The yoga community has been increasingly abuzz about body image ever since Lulemon, a darling of the yoga fashion world, was singled out for scrutiny in 2013 for not offering yoga attire beyond size 12. The criticism struck a nerve within a community that more than a few feel is more exclusive than inclusive—at least in mainstream culture. Vocal critics looking across clothing lines and media depictions have found that representations of the diversity of yoga practitioners—in body size, race, age and even gender—is, in general, lacking.
In the October issue of Yoga Journal that addressed the theme of body image, yoga teacher and writer Kathryn Budig discusses the “long and sinewy” yoga body aesthetic. With a cover photo that doesn’t attempt to sleek down her middle, Budig said how she is constantly called brave, simply for showing her curvy body to the world. As part of a recent Instagram challenge, Budig posted favorite pictures of herself on the beach—cellulite and all. She encouraged other participants to also post photos of themselves they loved but felt some body part didn’t quite look right in the photo. (Interestingly, Yoga Journal shares Budig’s cellulite-free, naked ad for ToeSox earlier in the issue.)
Still Budig, author of the new book, Aim True, isn’t immune to occasional negative self-talk and the changes of aging. “[I]t has been a challenge to watch my 25-year-old body turn into a 32-year-old body,” she said, describing it positively as an evolution of woman. “This body, whether it is 10 pounds skinnier or 10 pounds heavier, can still do these postures because it so strong.” Budig says she stays focused on the results and how she feels.
“If you have a body, you have a yoga body—no matter what your size, age, race or ethnicity, ability, socioeconomic status, sexual orientation, or gender identity,” said sociologist Melanie Klein, cofounder of Yoga and Body Image Coalition, in a recent interview with Yoga International. The Coalition is challenging the yoga industry to create representative content that does not exclude 95 percent of the population, as “the image of the ‘yoga body’ perpetuated in yoga media and culture is incredibly one-dimensional and exclusive.”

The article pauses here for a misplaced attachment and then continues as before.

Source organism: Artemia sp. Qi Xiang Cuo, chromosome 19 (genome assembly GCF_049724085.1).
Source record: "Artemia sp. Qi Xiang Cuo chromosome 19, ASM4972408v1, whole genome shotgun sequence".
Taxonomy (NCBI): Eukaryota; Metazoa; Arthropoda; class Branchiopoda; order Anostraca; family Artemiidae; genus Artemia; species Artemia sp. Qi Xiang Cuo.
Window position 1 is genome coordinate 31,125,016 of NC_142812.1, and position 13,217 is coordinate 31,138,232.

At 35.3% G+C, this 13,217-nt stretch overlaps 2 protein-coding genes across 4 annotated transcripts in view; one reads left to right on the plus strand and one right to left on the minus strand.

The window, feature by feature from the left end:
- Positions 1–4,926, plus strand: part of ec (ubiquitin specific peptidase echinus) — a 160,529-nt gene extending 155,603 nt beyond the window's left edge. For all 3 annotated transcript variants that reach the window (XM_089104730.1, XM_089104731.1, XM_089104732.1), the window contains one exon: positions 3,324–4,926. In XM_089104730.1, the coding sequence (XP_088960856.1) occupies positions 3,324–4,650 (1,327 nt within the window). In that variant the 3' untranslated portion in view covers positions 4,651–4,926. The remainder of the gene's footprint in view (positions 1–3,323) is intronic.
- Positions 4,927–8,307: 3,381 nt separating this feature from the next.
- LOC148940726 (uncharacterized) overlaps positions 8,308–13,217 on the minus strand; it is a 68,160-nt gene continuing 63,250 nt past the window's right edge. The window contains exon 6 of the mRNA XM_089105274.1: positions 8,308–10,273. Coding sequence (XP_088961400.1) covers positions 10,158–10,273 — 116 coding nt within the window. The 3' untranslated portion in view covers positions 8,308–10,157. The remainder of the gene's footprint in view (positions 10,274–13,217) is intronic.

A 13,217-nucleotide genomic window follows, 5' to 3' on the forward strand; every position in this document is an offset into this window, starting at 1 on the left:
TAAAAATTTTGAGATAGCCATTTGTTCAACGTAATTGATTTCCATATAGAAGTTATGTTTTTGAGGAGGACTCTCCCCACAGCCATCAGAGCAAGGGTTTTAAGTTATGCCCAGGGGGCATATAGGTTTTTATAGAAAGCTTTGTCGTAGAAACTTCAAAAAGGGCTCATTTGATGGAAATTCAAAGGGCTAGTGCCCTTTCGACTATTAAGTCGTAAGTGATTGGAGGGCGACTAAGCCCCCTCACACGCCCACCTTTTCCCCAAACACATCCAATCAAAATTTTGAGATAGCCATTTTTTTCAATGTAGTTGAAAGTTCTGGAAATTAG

With Instagram (IG) as my biggest (social) media source for yoga inspiration, however, I am bombarded with yogis of all different ages, ethnicities and body types—and I follow a large number of men, as well as women. I have friends who practice yoga naked and others who practice yoga in their pajamas. I follow effervescent, 12-year-old California girl Jaysea Devoe, considered the youngest certified yoga teacher in the country, and I follow an unknown woman in her 50s, who decided it’s never too late to embrace the health benefits of the yoga practice and is slowly learning, pose by pose. I admire tall, willowy yogis who astound me by folding themselves in half backwards, and I’m equally amazed by my extra curvy pals who can hold steady in standing balance poses with more confidence than I feel I’ll ever have.
Yet, even amongst all this diversity, the frequent focus on perfection in poses and flashy photographs on IG, along with a constantly aware audience, I find myself retaking photos of myself so that no fold of skin pokes out too noticeably or to replace my face of effort with a smile. My inner critic wants to delete the photos that display the body’s imperfections despite the beauty of a pose. Instagram superstar @LauraSykora, with more than 1 million followers, always rocks great alignment, never has an unflattering bulge, always has the perfect outfit on, and never has a hair out of place. But yoga isn’t a beauty contest—it’s all about the practice and the progress…right?